Yule Mule - A Festive Mocktail
Slicing the Lime
Lime juice offers a tangy, yet sweet flavor that complements the ginger in this recipe well. The juice from a quarter of a lime is plenty to start with for one drink – it doesn’t look like much, but more juice will be released as the ingredients get muddled together. Don’t forget to slice a piece of lime for garnish!
Preparing the Ginger
Cutting the Pomegranate
If you want to skip the ginger muddling or grating, an easy alternative is to use diet ginger ale instead of plain seltzer. Add a squeeze of lime juice and your garnish. It won’t be pink, but this drink is still tasty and easy to prepare if every inch of your kitchen is being used to prepare your holiday dinner.
This drink doesn’t have to be limited to the holidays – you can can swap out pomegranate for whichever fruit may be in season, such as blackberries or cherries in the summer.
Recipe: Yule Mule
~ Jordan Griffin, Dietetic Intern
Using MyPlate During the Holidays
Picture this: a plate of perfectly roasted turkey, savory stuffing, creamy mashed potatoes, crisp green beans, all topped with delicious gravy...Yum!
The holidays can be a delicious and sometimes challenging time of the year, as so many of our celebrations revolve around food. Many of the dishes served are special and only prepared once or twice a year – a treat we don’t want to miss out on! Try using the MyPlate method, to help fit in your favorites while still being mindful about your overall food selections.
What is MyPlate? MyPlate was designed by the United States Department of Agriculture (USDA) to help Americans meet the dietary guidelines with enough nutrients in our overall intake to support health. We can use MyPlate to construct our meal in a way that is nutritionally balanced. MyPlate suggests the following basic principles:
So how do we put this into action?
1. Start off with vegetables and fruit
2. Add your grains/starches
3. Add your protein
4. Complete your meal with some dairy
Dairy is separate from the other food groups because of its calcium content. If you don’t have a cup of milk or fortified milk alternative with your meal, you can incorporate it into a dish already on your plate. These are foods that check off the dairy category:
Let’s take a look at this MyPlate example:
There’s almost always leftovers for holiday dishes. Acknowledge that there will be leftovers prior to loading your plate and understand that you can eat them tomorrow. If you are worried that you might miss out on a favorite and can’t squeeze it on your plate, make a second plate, wrap it up, and put it in the refrigerator for later.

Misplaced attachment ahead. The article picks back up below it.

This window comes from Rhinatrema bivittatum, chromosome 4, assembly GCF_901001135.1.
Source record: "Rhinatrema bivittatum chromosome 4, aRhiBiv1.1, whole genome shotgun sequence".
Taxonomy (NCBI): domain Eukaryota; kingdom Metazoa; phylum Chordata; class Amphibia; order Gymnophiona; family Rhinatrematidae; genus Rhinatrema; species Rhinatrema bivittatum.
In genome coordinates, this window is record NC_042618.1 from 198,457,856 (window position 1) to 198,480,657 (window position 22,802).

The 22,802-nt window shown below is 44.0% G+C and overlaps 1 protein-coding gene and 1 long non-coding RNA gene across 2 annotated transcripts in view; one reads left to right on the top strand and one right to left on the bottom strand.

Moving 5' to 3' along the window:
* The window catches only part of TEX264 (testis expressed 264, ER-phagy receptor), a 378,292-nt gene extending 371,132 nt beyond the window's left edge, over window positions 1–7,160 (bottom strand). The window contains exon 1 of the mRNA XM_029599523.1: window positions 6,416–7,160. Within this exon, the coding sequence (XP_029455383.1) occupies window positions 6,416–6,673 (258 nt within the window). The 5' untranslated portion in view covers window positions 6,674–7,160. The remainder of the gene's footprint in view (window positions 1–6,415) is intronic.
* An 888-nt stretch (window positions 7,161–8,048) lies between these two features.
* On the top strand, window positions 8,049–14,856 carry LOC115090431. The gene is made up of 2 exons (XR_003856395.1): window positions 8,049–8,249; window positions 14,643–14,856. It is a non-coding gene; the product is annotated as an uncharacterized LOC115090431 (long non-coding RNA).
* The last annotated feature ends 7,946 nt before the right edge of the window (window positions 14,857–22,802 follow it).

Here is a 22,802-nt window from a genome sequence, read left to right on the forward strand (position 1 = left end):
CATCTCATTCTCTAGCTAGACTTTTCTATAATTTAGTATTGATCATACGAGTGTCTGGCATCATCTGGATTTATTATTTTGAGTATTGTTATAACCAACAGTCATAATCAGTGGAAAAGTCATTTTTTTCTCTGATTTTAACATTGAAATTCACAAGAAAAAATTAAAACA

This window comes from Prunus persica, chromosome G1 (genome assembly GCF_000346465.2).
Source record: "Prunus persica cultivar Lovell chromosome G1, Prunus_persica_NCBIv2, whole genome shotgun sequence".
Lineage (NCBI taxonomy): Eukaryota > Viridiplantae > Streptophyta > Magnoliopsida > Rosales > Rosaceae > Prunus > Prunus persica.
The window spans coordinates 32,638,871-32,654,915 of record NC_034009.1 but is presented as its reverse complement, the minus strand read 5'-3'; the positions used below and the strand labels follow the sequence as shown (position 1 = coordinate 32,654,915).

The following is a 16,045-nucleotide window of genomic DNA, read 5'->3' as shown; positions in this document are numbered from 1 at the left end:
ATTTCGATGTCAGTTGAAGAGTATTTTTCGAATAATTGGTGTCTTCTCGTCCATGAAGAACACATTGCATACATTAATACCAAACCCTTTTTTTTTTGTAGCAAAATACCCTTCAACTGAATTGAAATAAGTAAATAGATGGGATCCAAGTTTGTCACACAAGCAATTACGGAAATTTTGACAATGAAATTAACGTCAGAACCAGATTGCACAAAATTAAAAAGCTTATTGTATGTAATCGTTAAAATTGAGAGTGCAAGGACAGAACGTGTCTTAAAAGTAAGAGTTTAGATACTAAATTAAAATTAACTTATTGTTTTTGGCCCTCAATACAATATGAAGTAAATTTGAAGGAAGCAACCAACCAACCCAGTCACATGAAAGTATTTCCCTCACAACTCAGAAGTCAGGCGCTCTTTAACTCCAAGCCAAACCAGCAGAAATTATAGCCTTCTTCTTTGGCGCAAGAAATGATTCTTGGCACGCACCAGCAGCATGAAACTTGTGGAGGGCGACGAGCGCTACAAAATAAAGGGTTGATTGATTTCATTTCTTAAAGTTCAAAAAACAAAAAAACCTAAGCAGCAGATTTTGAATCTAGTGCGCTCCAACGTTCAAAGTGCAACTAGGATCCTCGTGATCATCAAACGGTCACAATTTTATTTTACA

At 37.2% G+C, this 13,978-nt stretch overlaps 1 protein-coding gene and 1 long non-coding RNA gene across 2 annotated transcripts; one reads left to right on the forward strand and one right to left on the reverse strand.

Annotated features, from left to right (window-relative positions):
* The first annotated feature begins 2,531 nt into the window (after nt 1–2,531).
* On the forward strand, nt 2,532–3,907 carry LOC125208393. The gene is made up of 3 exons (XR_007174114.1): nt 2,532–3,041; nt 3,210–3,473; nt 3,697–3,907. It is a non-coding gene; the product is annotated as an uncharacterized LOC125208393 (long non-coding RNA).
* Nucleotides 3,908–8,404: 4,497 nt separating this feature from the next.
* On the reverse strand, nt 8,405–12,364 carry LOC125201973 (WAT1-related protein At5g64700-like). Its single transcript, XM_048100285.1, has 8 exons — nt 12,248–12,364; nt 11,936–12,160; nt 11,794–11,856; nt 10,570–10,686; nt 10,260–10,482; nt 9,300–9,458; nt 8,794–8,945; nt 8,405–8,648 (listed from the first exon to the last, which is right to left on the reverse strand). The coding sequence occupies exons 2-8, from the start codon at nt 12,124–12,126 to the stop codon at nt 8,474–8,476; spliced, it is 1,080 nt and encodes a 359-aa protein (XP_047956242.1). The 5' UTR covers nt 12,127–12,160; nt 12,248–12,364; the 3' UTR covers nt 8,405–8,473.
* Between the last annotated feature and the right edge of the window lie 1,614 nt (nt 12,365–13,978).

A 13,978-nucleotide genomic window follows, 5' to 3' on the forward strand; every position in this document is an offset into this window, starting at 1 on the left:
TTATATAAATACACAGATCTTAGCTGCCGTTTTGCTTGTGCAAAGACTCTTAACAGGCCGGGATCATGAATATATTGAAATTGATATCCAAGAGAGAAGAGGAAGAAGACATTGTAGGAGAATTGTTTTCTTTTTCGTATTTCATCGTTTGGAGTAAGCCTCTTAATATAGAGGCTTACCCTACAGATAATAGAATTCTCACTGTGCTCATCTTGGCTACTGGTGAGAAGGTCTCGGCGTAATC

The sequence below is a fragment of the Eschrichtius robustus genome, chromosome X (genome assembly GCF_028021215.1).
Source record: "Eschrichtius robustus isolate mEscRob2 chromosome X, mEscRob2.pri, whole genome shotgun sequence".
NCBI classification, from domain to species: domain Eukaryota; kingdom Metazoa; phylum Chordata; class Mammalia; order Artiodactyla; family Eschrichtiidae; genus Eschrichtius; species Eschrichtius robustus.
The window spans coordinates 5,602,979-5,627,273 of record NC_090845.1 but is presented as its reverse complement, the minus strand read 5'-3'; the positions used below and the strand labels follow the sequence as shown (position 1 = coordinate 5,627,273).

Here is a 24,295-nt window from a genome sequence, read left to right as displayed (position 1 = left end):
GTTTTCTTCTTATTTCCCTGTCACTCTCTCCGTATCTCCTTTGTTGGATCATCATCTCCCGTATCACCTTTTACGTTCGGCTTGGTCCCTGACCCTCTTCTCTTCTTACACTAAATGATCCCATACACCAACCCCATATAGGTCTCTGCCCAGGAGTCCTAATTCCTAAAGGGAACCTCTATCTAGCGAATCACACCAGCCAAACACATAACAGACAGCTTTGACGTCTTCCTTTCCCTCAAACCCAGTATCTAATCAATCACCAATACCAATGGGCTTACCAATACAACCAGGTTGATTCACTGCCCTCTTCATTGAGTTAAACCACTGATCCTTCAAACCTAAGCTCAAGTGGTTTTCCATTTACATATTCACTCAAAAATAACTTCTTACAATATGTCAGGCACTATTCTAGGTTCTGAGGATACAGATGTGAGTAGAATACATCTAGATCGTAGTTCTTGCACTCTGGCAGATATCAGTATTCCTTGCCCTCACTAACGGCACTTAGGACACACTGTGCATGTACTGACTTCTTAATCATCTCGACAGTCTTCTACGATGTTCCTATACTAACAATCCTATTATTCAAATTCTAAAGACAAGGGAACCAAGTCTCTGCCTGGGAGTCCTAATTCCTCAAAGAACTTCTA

Holiday foods don’t have to be exclusive to just the holidays. If a dish runs out before you get a chance to have it, you can always make it for a fun dinner in the coming days or weeks.
Sit down and enjoy the meal – one day, or meal, doesn't determine your overall nutrition or health! This year has been stressful and it is important to give yourself a break and enjoy comforting food without judgement.
Have a safe, tasty, and Happy Holiday Season!
~ Jordan Griffin, Dietetic Intern
The holidays are coming up and if you’ve ever hosted these annual gatherings I’m sure you can relate to the confusion surrounding, “what wine do I pair with dinner??” After just finishing up a harvest internship in Sonoma County, California, and learning ALL about winemaking from vineyard to bottle, I’m here with the answers for you!
In case you weren’t aware, food that is consumed with wine has an effect on the way wine tastes, and wine can also have an effect on the way food tastes! The perfect pairing takes advantage of these effects and causes the wine and food to taste better together than the two would taste separate. I’m breaking down some of my knowledge on these interactions to help you enhance your pairing experience and avoid any negative or unpleasant taste combinations.
*disclaimer- it’s important to remember that different people have different levels of sensitivity to certain flavors and aromas and a “perfect pairing” for one person may be unsuccessful for another. So it’s important to take into account these sensitivities along with the basic food and wine interactions before deciding on your pairing.*